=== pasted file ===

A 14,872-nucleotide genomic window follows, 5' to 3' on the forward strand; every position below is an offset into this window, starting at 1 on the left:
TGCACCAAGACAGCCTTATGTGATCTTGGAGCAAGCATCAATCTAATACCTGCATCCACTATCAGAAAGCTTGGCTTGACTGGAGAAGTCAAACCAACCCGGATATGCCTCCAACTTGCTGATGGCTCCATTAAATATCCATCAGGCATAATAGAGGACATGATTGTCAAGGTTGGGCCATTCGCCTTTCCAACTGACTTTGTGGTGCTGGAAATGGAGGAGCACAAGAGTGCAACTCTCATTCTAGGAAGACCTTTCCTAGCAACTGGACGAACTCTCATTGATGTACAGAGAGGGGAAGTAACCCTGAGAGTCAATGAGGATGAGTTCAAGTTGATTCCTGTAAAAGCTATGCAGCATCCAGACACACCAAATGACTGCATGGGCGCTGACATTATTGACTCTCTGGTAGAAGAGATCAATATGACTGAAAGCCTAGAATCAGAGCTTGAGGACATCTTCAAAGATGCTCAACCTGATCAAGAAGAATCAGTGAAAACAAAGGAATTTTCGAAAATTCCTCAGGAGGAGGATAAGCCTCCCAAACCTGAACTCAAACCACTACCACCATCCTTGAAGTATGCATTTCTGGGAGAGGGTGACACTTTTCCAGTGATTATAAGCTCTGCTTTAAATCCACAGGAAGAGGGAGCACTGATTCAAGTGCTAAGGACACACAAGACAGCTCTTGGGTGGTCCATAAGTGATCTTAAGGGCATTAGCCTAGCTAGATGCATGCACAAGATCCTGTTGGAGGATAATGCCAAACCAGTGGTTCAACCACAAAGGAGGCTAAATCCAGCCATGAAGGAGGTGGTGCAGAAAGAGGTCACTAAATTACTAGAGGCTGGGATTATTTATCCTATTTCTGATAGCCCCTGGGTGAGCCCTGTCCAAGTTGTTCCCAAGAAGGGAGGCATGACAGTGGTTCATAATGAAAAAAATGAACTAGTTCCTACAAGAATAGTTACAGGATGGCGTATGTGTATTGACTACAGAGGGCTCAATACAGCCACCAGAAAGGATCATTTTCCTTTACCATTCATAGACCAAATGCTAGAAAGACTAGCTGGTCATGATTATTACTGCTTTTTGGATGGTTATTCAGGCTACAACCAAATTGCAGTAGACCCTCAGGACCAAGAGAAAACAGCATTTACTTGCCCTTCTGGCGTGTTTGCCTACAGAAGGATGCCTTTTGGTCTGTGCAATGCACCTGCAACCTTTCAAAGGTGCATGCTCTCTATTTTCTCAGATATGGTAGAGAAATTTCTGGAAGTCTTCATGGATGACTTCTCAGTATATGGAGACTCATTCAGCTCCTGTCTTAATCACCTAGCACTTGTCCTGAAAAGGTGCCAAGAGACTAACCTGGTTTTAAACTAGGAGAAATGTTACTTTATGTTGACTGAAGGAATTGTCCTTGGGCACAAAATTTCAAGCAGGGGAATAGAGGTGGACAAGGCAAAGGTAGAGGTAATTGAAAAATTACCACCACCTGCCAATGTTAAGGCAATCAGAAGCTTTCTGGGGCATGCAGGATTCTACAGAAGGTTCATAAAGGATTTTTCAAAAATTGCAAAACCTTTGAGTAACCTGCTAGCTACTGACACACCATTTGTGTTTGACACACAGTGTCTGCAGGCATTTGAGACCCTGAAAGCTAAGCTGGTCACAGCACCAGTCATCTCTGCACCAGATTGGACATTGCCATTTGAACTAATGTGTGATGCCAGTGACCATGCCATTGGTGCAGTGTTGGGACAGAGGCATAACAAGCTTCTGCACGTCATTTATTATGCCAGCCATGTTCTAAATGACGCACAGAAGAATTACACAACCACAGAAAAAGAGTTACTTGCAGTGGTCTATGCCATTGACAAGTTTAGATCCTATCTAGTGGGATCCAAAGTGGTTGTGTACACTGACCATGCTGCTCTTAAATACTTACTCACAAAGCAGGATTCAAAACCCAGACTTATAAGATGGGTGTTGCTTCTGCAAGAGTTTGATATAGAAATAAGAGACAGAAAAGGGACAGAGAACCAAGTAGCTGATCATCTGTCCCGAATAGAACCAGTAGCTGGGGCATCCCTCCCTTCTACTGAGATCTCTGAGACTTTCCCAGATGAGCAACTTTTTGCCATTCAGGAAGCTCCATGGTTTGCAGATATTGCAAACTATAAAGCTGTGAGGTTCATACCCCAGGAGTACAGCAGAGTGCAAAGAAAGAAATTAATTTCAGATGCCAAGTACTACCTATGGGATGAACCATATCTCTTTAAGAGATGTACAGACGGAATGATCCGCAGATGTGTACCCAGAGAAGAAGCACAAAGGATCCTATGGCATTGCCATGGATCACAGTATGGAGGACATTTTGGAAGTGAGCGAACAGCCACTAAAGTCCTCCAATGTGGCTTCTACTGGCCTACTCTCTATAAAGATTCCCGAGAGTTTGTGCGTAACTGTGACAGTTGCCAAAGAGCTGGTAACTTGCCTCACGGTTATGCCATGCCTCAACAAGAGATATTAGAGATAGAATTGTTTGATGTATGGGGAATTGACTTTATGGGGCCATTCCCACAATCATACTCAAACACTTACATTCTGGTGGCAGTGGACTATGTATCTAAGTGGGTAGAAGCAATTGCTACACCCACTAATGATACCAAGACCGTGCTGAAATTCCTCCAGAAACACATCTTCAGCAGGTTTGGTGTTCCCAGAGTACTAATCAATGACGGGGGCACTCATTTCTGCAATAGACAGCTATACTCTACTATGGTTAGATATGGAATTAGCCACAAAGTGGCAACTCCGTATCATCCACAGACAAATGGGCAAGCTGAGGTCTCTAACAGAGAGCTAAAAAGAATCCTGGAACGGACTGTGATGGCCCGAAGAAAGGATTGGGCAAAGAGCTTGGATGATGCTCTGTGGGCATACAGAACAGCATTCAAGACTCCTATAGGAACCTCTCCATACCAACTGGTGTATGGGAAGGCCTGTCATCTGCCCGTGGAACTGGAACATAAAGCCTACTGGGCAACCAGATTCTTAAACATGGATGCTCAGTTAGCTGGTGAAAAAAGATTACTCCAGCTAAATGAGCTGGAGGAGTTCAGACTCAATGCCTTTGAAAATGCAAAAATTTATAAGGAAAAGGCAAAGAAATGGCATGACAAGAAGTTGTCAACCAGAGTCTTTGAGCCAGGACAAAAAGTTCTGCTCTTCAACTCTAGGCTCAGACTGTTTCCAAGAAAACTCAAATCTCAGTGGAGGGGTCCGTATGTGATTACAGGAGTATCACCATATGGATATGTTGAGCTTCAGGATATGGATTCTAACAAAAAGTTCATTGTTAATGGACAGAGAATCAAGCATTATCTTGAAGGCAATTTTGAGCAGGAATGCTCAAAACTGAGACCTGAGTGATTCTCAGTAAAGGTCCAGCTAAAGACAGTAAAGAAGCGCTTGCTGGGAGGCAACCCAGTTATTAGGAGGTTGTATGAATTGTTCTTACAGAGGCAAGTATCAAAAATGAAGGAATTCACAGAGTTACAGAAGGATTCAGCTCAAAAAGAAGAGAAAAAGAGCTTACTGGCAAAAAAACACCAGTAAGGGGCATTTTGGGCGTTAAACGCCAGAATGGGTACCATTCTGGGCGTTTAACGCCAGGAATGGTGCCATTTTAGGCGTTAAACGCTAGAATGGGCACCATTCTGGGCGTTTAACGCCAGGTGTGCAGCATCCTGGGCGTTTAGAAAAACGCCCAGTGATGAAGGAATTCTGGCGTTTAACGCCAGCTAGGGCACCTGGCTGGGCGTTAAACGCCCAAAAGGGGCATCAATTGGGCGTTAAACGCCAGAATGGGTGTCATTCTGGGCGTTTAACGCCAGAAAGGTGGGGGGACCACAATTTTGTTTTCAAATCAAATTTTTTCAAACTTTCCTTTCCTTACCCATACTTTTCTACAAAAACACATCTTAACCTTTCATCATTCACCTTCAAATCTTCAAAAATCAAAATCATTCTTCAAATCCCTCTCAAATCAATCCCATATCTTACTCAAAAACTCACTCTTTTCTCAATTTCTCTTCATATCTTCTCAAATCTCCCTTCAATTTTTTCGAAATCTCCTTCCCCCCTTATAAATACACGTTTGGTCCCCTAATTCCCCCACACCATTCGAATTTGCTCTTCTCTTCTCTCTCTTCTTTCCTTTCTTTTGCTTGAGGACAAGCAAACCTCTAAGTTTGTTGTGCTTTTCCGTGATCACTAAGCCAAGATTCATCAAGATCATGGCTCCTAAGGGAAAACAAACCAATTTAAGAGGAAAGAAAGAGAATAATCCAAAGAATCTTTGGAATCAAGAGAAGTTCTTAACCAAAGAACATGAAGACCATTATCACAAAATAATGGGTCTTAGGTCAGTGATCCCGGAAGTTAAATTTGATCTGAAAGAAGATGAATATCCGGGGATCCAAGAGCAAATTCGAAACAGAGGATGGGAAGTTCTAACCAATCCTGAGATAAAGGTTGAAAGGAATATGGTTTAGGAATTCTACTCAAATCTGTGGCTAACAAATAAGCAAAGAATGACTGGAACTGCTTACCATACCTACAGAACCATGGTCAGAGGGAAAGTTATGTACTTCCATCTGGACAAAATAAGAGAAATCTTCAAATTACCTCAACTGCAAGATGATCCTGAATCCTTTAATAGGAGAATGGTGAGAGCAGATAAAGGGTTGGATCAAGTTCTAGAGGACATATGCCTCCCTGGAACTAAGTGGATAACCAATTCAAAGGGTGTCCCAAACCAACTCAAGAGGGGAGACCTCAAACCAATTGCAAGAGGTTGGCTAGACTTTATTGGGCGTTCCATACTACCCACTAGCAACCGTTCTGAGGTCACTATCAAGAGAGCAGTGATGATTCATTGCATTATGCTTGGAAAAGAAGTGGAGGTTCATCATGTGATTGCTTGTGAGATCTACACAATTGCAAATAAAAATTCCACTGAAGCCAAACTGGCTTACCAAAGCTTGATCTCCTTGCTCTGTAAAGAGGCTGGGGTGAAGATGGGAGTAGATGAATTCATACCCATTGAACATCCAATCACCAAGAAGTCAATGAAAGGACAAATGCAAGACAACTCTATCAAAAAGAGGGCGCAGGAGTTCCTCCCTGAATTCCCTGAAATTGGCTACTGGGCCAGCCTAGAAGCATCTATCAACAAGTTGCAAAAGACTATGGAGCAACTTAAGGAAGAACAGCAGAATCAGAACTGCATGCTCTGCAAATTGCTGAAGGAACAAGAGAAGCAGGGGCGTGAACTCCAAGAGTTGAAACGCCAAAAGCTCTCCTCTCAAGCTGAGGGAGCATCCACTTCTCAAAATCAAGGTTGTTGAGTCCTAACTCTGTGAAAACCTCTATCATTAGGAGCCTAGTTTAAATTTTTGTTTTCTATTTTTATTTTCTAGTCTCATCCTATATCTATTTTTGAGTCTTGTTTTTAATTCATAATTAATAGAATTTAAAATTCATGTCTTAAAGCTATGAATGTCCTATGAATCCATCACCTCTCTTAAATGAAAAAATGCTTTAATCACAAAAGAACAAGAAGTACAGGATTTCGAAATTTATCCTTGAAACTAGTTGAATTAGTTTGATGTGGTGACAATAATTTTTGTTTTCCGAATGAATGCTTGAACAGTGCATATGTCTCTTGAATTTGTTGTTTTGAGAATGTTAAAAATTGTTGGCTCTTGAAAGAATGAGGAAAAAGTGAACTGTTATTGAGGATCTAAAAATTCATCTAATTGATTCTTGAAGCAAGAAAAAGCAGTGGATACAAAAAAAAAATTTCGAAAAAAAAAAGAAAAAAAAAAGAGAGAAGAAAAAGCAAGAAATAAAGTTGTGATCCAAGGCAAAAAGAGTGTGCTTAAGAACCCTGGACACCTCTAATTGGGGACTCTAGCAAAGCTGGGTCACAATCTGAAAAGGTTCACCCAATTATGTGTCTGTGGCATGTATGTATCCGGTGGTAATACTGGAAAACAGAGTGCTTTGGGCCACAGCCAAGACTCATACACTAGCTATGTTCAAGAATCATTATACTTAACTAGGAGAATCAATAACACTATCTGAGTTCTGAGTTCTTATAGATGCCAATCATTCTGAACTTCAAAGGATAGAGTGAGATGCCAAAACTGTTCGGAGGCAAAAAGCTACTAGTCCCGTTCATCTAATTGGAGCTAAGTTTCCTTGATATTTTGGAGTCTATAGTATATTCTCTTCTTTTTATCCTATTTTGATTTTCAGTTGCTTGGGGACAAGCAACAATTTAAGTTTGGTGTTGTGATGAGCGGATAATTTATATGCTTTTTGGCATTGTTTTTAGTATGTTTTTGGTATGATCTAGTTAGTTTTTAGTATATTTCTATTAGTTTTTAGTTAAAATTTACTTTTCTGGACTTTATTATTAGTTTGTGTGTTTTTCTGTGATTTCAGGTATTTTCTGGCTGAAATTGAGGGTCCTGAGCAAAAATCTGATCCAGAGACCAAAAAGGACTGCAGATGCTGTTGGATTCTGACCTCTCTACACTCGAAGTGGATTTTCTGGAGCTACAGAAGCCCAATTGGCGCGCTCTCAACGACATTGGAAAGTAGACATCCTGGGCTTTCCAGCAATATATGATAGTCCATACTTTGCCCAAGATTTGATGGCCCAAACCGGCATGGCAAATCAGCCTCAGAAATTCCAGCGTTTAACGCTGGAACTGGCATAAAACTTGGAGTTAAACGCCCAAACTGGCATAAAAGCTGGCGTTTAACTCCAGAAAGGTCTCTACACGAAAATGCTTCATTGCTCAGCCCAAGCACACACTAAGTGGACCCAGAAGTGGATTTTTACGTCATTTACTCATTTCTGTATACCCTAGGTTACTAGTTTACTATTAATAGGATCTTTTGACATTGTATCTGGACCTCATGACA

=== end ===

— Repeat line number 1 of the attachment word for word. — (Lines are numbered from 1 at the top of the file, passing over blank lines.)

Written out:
A 14,872-nucleotide genomic window follows, 5' to 3' on the forward strand; every position below is an offset into this window, starting at 1 on the left: